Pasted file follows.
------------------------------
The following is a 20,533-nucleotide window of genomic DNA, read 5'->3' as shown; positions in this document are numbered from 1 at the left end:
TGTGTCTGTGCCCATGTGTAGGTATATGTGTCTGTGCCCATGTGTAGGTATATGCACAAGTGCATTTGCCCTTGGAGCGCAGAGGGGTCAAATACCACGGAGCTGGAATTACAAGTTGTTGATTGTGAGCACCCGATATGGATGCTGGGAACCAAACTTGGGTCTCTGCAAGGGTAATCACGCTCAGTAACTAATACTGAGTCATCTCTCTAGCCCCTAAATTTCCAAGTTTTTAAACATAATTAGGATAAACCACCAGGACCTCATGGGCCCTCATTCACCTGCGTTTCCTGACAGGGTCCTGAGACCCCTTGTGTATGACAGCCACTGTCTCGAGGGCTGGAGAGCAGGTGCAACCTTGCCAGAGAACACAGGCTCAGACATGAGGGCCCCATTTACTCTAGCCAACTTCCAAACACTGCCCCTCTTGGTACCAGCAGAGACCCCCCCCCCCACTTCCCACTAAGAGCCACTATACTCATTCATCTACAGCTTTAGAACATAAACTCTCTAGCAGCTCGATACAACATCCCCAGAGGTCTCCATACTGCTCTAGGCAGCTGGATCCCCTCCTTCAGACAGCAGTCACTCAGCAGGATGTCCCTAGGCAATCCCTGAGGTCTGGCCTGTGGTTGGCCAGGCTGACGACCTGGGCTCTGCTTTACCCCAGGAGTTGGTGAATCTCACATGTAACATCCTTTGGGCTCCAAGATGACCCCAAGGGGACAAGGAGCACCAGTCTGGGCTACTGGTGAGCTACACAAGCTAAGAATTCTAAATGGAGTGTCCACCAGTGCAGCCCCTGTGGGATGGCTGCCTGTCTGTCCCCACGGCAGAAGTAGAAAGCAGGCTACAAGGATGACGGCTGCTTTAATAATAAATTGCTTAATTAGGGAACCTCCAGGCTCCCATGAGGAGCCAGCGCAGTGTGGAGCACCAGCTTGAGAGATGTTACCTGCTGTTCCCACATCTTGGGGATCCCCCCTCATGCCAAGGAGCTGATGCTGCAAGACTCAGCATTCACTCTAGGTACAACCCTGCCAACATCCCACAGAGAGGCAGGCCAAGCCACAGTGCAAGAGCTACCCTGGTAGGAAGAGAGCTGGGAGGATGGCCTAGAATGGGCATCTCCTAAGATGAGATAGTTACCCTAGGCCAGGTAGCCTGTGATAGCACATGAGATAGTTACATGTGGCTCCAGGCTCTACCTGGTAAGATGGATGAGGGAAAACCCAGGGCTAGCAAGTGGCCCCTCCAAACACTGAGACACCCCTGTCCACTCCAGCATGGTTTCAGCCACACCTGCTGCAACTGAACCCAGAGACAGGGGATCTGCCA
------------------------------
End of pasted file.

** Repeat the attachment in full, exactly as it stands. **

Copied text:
The following is a 20,533-nucleotide window of genomic DNA, read 5'->3' as shown; positions in this document are numbered from 1 at the left end:
TGTGTCTGTGCCCATGTGTAGGTATATGTGTCTGTGCCCATGTGTAGGTATATGCACAAGTGCATTTGCCCTTGGAGCGCAGAGGGGTCAAATACCACGGAGCTGGAATTACAAGTTGTTGATTGTGAGCACCCGATATGGATGCTGGGAACCAAACTTGGGTCTCTGCAAGGGTAATCACGCTCAGTAACTAATACTGAGTCATCTCTCTAGCCCCTAAATTTCCAAGTTTTTAAACATAATTAGGATAAACCACCAGGACCTCATGGGCCCTCATTCACCTGCGTTTCCTGACAGGGTCCTGAGACCCCTTGTGTATGACAGCCACTGTCTCGAGGGCTGGAGAGCAGGTGCAACCTTGCCAGAGAACACAGGCTCAGACATGAGGGCCCCATTTACTCTAGCCAACTTCCAAACACTGCCCCTCTTGGTACCAGCAGAGACCCCCCCCCCCACTTCCCACTAAGAGCCACTATACTCATTCATCTACAGCTTTAGAACATAAACTCTCTAGCAGCTCGATACAACATCCCCAGAGGTCTCCATACTGCTCTAGGCAGCTGGATCCCCTCCTTCAGACAGCAGTCACTCAGCAGGATGTCCCTAGGCAATCCCTGAGGTCTGGCCTGTGGTTGGCCAGGCTGACGACCTGGGCTCTGCTTTACCCCAGGAGTTGGTGAATCTCACATGTAACATCCTTTGGGCTCCAAGATGACCCCAAGGGGACAAGGAGCACCAGTCTGGGCTACTGGTGAGCTACACAAGCTAAGAATTCTAAATGGAGTGTCCACCAGTGCAGCCCCTGTGGGATGGCTGCCTGTCTGTCCCCACGGCAGAAGTAGAAAGCAGGCTACAAGGATGACGGCTGCTTTAATAATAAATTGCTTAATTAGGGAACCTCCAGGCTCCCATGAGGAGCCAGCGCAGTGTGGAGCACCAGCTTGAGAGATGTTACCTGCTGTTCCCACATCTTGGGGATCCCCCCTCATGCCAAGGAGCTGATGCTGCAAGACTCAGCATTCACTCTAGGTACAACCCTGCCAACATCCCACAGAGAGGCAGGCCAAGCCACAGTGCAAGAGCTACCCTGGTAGGAAGAGAGCTGGGAGGATGGCCTAGAATGGGCATCTCCTAAGATGAGATAGTTACCCTAGGCCAGGTAGCCTGTGATAGCACATGAGATAGTTACATGTGGCTCCAGGCTCTACCTGGTAAGATGGATGAGGGAAAACCCAGGGCTAGCAAGTGGCCCCTCCAAACACTGAGACACCCCTGTCCACTCCAGCATGGTTTCAGCCACACCTGCTGCAACTGAACCCAGAGACAGGGGATCTGCCA